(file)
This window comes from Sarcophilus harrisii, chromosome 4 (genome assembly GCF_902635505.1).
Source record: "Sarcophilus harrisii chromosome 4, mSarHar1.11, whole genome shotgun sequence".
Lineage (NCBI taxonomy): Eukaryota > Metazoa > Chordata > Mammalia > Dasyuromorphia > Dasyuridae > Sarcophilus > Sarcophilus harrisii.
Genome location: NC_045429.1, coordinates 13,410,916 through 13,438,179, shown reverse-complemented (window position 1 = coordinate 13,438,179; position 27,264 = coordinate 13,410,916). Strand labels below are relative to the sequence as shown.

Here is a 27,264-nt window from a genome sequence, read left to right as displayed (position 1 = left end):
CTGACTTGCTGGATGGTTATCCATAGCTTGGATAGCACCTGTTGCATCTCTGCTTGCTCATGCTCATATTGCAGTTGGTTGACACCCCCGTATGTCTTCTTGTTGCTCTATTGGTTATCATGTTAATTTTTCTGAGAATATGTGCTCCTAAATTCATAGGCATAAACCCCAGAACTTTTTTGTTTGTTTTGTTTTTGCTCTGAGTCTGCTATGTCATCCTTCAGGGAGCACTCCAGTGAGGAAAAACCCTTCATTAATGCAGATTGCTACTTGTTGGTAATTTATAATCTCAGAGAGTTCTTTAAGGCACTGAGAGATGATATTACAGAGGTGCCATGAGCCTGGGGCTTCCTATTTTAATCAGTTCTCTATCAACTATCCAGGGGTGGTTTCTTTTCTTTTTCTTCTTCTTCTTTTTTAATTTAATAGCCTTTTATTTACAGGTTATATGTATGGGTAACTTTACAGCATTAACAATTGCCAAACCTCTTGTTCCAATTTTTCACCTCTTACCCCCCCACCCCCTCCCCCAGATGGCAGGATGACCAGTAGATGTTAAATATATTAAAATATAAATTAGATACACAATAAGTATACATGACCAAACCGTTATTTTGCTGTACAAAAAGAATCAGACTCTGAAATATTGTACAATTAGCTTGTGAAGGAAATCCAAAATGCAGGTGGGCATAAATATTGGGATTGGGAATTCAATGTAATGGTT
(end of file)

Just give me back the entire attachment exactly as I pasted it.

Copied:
This window comes from Sarcophilus harrisii, chromosome 4 (genome assembly GCF_902635505.1).
Source record: "Sarcophilus harrisii chromosome 4, mSarHar1.11, whole genome shotgun sequence".
Lineage (NCBI taxonomy): Eukaryota > Metazoa > Chordata > Mammalia > Dasyuromorphia > Dasyuridae > Sarcophilus > Sarcophilus harrisii.
Genome location: NC_045429.1, coordinates 13,410,916 through 13,438,179, shown reverse-complemented (window position 1 = coordinate 13,438,179; position 27,264 = coordinate 13,410,916). Strand labels below are relative to the sequence as shown.

Here is a 27,264-nt window from a genome sequence, read left to right as displayed (position 1 = left end):
CTGACTTGCTGGATGGTTATCCATAGCTTGGATAGCACCTGTTGCATCTCTGCTTGCTCATGCTCATATTGCAGTTGGTTGACACCCCCGTATGTCTTCTTGTTGCTCTATTGGTTATCATGTTAATTTTTCTGAGAATATGTGCTCCTAAATTCATAGGCATAAACCCCAGAACTTTTTTGTTTGTTTTGTTTTTGCTCTGAGTCTGCTATGTCATCCTTCAGGGAGCACTCCAGTGAGGAAAAACCCTTCATTAATGCAGATTGCTACTTGTTGGTAATTTATAATCTCAGAGAGTTCTTTAAGGCACTGAGAGATGATATTACAGAGGTGCCATGAGCCTGGGGCTTCCTATTTTAATCAGTTCTCTATCAACTATCCAGGGGTGGTTTCTTTTCTTTTTCTTCTTCTTCTTTTTTAATTTAATAGCCTTTTATTTACAGGTTATATGTATGGGTAACTTTACAGCATTAACAATTGCCAAACCTCTTGTTCCAATTTTTCACCTCTTACCCCCCCACCCCCTCCCCCAGATGGCAGGATGACCAGTAGATGTTAAATATATTAAAATATAAATTAGATACACAATAAGTATACATGACCAAACCGTTATTTTGCTGTACAAAAAGAATCAGACTCTGAAATATTGTACAATTAGCTTGTGAAGGAAATCCAAAATGCAGGTGGGCATAAATATTGGGATTGGGAATTCAATGTAATGGTT